first edition Fine condition, inside a double-sided frame.
1843 · London
One of 1000 copies printed, it was sold for one shilling each, a hefty price at the time, the concept suggested by Sir Henry Cole who is best remembered as the intellectual designer of the Victoria & Albert Museum and responsible for the modern British postal system. However, because the central design depicted feasting and drinking (as designed by John Calcott Horsley), the card was attacked by the Temperance League and thought to promote drunkenness, so it was suppressed soon after publication and there are believed to be less than 30 examples thought to survive. The 2nd Christmas card did not get issued until three years later (in 1846).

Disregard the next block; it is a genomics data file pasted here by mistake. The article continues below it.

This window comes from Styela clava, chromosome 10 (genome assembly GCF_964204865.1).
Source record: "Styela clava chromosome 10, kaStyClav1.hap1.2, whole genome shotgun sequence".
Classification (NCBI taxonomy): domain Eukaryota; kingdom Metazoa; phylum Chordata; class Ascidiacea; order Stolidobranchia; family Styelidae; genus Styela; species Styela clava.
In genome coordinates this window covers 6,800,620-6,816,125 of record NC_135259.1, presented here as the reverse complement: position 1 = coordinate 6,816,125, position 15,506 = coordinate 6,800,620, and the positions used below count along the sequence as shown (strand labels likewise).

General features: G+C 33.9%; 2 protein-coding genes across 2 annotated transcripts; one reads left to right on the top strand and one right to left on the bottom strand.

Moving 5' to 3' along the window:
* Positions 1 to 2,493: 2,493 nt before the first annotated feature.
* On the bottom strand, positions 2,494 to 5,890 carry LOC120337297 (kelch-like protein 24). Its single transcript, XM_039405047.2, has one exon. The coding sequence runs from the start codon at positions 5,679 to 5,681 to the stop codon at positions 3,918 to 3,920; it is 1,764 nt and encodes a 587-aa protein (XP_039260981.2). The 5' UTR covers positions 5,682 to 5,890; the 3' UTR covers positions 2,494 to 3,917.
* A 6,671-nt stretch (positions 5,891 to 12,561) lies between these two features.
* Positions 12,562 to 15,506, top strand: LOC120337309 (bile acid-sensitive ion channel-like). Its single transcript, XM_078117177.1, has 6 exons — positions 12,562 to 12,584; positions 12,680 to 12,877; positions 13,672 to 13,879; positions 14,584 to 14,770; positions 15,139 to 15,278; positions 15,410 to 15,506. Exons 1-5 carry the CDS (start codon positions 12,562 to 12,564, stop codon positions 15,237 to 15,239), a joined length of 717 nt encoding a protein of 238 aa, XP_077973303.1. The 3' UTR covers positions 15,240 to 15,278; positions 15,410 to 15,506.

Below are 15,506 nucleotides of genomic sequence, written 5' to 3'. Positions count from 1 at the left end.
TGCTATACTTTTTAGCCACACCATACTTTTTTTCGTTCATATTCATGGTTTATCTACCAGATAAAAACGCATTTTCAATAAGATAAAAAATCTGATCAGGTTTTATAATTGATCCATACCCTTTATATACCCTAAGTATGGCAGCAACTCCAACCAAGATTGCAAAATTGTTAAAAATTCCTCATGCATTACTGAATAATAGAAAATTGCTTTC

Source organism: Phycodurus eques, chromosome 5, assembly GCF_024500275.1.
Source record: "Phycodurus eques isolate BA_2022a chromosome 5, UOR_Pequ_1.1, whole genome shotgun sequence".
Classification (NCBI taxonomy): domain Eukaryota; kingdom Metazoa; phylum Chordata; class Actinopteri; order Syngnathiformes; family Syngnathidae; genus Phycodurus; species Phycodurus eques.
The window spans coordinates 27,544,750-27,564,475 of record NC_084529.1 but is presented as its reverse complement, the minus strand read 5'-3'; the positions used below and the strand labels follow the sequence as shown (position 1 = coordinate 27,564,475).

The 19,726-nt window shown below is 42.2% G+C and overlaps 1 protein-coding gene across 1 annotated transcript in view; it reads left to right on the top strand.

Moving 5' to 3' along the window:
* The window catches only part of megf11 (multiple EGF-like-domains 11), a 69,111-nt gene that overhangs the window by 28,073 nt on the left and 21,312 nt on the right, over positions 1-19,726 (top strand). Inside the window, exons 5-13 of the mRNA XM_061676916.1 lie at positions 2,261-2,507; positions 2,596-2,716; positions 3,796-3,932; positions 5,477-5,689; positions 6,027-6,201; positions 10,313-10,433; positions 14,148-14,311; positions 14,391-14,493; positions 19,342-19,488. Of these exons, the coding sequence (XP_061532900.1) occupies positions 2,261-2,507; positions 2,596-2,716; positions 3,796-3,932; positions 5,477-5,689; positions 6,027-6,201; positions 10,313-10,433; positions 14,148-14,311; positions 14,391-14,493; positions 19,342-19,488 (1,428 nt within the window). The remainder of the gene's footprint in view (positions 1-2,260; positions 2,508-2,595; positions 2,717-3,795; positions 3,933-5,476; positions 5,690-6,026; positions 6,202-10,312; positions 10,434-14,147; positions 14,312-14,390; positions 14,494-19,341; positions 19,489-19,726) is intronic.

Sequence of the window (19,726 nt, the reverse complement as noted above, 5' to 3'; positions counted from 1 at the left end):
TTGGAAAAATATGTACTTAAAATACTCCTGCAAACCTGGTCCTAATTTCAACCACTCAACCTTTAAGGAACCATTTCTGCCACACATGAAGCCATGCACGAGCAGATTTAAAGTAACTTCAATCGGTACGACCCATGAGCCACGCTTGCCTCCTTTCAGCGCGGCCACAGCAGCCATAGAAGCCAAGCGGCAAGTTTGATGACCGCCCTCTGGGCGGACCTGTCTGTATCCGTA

The two side panels on the card illustrate images of the Christmas Spirit of giving alms to the poor, feeding and clothing the needy. Its release literarily coincided the same week with the publication of Dickens' A Christmas Carol and certainly helped perpetuate the celebration of the holiday.
Printed on one side, this is possibly a salesman's sample copy as an ink notation on the reverse side indicates the wholesale cost of buying multiples. It is also amongst the very best examples that survive.
(Inventory #: BBO14)